It's total anarchy out there! The U.S. government has shut itself down and our elected representatives are acting like toddlers in a name-calling fight! That means national monuments and national parks are closed, and several high-class escorts are out of work until this mess is over. President Obama told us that we had to turn the lights off on FTW vs. WTF too (we're subsidized by the Department of Transportation for some reason), but we kindly told B-rock to go make love to himself because we will not be held back. We will not shut down. We will not let you down. We're doing it for America. And so we present to you another edition of FTW vs. WTF, the best review of the week in television on TV.com. By the way, you each owe us $24.82.
The two Debbie Downers who trashed Season 2 were killed off (one of them died twice?!) and all our favorite characters have formed a motley crew to save Henry from Neverland. There are basically just a lot of great indications that the writers are correcting the course they charted in Season 2 and letting their imaginations go wild.
The incredibly charming Stephen Merchant can pull off being completely awkward AND making us root for him as handily as his writing partner and buddy Ricky Gervais did in Extras. His physical humor is flawless and brilliant, the kind of slapstick your smart friends will feel good laughing at. He's playing a character who's very wealthy but missing that one priceless treasure, a sweetie, which is not only a great choice of storyline, but one don't usually see with male characters. Watch this, is what we're saying.
Fictional, late meth-whiz Walter White got his own real-life write-up in the Albuquerque Journal this past Friday, citing his cause of death as "a long battle with lung cancer, and a gunshot wound." The man responsible for the submission was David Layman of the Facebook group "Unofficial Breaking Bad Fan Tour," and the remembrance has resulted in more traffic for ABQJournal.com than any other story since 2006. Kind of weird, but also kind of awesome!
IFC's wacky talk show is currently on the road, and Tim saw them in Portland and laughed and laughed and laughed until his diaphragm left his body because it couldn't take any more. To see Paul F. Tompkins as Ice-T talking discussing his Under the Dome was to witness greatness. The Birthday Boys' half-naked humor was also a hit.
Who cares if Walter White and Tony Soprano live or die? Also, big deal about solving the mystery of Lost's island. The next big series-finale question to look forward to is WHAT THE HELL IS WILFRED? Now that FX's man-is-possibly-dog comedy WIlfred has been renewed for a final season, showrunner David Zuckerman promises that answers are coming.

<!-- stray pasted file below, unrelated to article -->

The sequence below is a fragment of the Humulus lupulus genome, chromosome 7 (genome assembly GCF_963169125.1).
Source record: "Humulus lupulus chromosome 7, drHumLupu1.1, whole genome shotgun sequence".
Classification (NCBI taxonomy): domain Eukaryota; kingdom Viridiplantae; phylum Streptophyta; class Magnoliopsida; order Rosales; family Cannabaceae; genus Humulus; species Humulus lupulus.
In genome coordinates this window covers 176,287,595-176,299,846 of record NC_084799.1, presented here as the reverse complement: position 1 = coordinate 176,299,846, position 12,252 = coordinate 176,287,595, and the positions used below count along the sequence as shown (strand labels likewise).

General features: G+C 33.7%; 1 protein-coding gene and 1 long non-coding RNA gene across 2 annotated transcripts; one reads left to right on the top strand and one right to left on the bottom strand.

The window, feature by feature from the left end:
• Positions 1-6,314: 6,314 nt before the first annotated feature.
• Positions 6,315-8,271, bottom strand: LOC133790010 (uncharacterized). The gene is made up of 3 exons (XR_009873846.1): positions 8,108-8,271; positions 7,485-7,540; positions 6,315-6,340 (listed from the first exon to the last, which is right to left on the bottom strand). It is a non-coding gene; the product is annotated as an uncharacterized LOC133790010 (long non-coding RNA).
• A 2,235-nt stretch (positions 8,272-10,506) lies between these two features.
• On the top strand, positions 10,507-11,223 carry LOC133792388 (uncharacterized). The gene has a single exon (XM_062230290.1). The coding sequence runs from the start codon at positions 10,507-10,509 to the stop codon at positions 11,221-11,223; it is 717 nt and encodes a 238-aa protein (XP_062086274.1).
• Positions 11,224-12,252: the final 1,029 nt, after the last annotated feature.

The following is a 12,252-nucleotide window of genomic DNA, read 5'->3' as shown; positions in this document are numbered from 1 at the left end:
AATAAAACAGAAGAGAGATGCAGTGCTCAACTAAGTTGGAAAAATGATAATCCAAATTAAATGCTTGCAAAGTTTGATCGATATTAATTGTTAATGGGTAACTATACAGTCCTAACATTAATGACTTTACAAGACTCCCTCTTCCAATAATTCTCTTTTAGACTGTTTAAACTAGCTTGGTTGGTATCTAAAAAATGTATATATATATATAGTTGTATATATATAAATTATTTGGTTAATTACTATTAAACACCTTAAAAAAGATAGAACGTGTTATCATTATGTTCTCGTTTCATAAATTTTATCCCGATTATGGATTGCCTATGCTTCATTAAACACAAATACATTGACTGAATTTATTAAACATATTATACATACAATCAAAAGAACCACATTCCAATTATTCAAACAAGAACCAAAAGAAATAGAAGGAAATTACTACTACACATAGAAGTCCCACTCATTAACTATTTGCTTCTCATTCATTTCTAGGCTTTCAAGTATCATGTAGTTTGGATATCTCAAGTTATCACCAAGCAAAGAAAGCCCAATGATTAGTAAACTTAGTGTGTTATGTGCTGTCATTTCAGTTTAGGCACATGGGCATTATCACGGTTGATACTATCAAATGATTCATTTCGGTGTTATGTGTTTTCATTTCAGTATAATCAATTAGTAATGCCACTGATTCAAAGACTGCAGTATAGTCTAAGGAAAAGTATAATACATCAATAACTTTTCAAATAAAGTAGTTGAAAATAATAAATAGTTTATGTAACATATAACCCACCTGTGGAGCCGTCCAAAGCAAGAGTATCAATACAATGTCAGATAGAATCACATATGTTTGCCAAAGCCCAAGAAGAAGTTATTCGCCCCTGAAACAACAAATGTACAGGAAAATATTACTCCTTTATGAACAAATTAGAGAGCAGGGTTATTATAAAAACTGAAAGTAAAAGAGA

The .GIF says it all.
The woman formerly known as Veronica Mars and who taught us to respect the undying cuteness of baby sloths guest-starred on Parks and Recreation this week, and while her character Ingrid didn't get as many LOL-worthy lines as we'd hoped, Bell fit right in with the rest of the cast. With Chris and Ann packing their bags soon (for Bloomington, it sounds like!), and Pawnee absorbing Eagleton now that Eagleton's Michael Buble retainer has bankrupted the city, it's just common sense that Parks makes Bell a series regular, right?
It usually takes some time for comedies to really find their footing, but both The Goldbergs and Trophy Wife seem to be far ahead of the curve after just two episodes. Trophy Wife is poised to break out as the season's best new comedy thanks to a nice mix of real heart and slapstick comedy as well as some really game performances from Malin Akerman, Bradley Whitford, and Marcia Gay Harden. The Goldbergs pilot was VERY shouty, but Episode 2 dialed that down and the pointless '80s references back to find a more comfortable rhythm. Wendi McLendon-Covey is one of the better comedic actresses we have, and it's great to see her in such a prominent role.
In the smartest move of the young season to date, Fox has awarded Sleepy Hollow the privilege of being the first show to earn a renewal for a second season (if you had it in your Dead Pool, we're very sorry). But even smarter is that the network decided not to extend Sleepy Hollow's Season 1 episode order beyond the original 13. That's not only a sign that Fox is really committed to the event-style programming it's been blustering about for months, but a wise recognition that Sleepy Hollow will probably work better in short bursts of COMPLETE INSANITY.
It was an especially long summer, but the time apart made our hearts grow fonder: Welcome back, The Vampire Diaries! Season 5 kicked things off with as much whirlwind plotting and emotional complication as we've come to expect from a TVD premiere: Stefan's doppelganger! A college campus conspiracy! A possible gypsy-demon three-way! But the true pleasure came in simply seeing all our favorite monsters again. Everyone's looking great and nothing about the show feels tired yet. Plus, Human Katherine. The best, right? This show.
It should come as no surprise that all-time worst Survivor contestant and possible human garbage Colton Cumbie did NOT do well on his return visit to the island: This week he abruptly threw a fit and quit the game for no apparent reason. But what WAS surprising—and in a good way—was how Jeff Probst handled it. First Probst outright admitted that Colton had faked his illness the FIRST time he quit Survivor, and then he went on to shame Colton for having wasted everyone's time by even getting off the couch in the first place. Even though this was sliiiightly hypocritical of Probst, seeing as he's one one of Survivor's main bosses and presumably responsible for casting Colton at all, the entire exchange was undeniably satisfying for anyone who's found Colton to be a loathsome blight on Survivor's legacy. Go away forever, you awful, unfunny bigot.